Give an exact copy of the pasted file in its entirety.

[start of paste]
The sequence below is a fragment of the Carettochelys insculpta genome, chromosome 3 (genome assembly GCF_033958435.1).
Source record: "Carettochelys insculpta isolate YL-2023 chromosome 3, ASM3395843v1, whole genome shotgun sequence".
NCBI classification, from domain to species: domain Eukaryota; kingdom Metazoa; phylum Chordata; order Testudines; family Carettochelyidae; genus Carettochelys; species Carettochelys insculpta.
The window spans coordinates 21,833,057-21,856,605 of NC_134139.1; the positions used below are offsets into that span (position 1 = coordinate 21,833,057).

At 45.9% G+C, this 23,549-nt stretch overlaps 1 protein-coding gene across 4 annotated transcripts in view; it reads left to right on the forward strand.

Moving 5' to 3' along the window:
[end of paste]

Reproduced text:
The sequence below is a fragment of the Carettochelys insculpta genome, chromosome 3 (genome assembly GCF_033958435.1).
Source record: "Carettochelys insculpta isolate YL-2023 chromosome 3, ASM3395843v1, whole genome shotgun sequence".
NCBI classification, from domain to species: domain Eukaryota; kingdom Metazoa; phylum Chordata; order Testudines; family Carettochelyidae; genus Carettochelys; species Carettochelys insculpta.
The window spans coordinates 21,833,057-21,856,605 of NC_134139.1; the positions used below are offsets into that span (position 1 = coordinate 21,833,057).

At 45.9% G+C, this 23,549-nt stretch overlaps 1 protein-coding gene across 4 annotated transcripts in view; it reads left to right on the forward strand.

Moving 5' to 3' along the window: